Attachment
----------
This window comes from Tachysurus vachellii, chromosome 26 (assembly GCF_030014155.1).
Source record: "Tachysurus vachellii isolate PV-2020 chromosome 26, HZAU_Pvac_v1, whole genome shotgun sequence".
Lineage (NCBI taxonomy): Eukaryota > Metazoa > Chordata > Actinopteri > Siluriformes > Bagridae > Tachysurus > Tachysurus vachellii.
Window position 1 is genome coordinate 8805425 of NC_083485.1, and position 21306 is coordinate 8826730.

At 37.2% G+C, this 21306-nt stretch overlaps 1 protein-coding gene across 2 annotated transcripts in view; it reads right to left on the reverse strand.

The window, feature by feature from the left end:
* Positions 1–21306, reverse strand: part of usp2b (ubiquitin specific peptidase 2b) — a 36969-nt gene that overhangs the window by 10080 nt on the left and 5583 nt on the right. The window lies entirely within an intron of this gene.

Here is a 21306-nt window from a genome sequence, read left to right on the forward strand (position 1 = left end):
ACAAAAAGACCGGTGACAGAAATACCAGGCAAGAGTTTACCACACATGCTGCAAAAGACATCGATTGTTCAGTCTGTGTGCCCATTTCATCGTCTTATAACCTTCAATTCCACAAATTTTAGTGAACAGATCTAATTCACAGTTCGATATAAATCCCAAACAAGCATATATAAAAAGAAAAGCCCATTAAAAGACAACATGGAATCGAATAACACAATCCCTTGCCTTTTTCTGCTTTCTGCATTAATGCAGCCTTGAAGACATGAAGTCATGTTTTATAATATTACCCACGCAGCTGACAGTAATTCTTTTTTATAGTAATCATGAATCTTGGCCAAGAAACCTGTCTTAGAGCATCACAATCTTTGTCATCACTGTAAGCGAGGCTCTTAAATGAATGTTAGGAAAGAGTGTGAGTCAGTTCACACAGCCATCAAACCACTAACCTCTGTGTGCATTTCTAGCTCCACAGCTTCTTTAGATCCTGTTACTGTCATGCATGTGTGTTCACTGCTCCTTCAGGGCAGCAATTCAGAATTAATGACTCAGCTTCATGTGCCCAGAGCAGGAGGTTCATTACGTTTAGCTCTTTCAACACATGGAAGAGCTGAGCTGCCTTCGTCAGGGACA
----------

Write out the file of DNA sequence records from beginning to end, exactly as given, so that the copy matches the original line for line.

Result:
This window comes from Tachysurus vachellii, chromosome 26 (assembly GCF_030014155.1).
Source record: "Tachysurus vachellii isolate PV-2020 chromosome 26, HZAU_Pvac_v1, whole genome shotgun sequence".
Lineage (NCBI taxonomy): Eukaryota > Metazoa > Chordata > Actinopteri > Siluriformes > Bagridae > Tachysurus > Tachysurus vachellii.
Window position 1 is genome coordinate 8805425 of NC_083485.1, and position 21306 is coordinate 8826730.

At 37.2% G+C, this 21306-nt stretch overlaps 1 protein-coding gene across 2 annotated transcripts in view; it reads right to left on the reverse strand.

The window, feature by feature from the left end:
* Positions 1–21306, reverse strand: part of usp2b (ubiquitin specific peptidase 2b) — a 36969-nt gene that overhangs the window by 10080 nt on the left and 5583 nt on the right. The window lies entirely within an intron of this gene.

Here is a 21306-nt window from a genome sequence, read left to right on the forward strand (position 1 = left end):
ACAAAAAGACCGGTGACAGAAATACCAGGCAAGAGTTTACCACACATGCTGCAAAAGACATCGATTGTTCAGTCTGTGTGCCCATTTCATCGTCTTATAACCTTCAATTCCACAAATTTTAGTGAACAGATCTAATTCACAGTTCGATATAAATCCCAAACAAGCATATATAAAAAGAAAAGCCCATTAAAAGACAACATGGAATCGAATAACACAATCCCTTGCCTTTTTCTGCTTTCTGCATTAATGCAGCCTTGAAGACATGAAGTCATGTTTTATAATATTACCCACGCAGCTGACAGTAATTCTTTTTTATAGTAATCATGAATCTTGGCCAAGAAACCTGTCTTAGAGCATCACAATCTTTGTCATCACTGTAAGCGAGGCTCTTAAATGAATGTTAGGAAAGAGTGTGAGTCAGTTCACACAGCCATCAAACCACTAACCTCTGTGTGCATTTCTAGCTCCACAGCTTCTTTAGATCCTGTTACTGTCATGCATGTGTGTTCACTGCTCCTTCAGGGCAGCAATTCAGAATTAATGACTCAGCTTCATGTGCCCAGAGCAGGAGGTTCATTACGTTTAGCTCTTTCAACACATGGAAGAGCTGAGCTGCCTTCGTCAGGGACA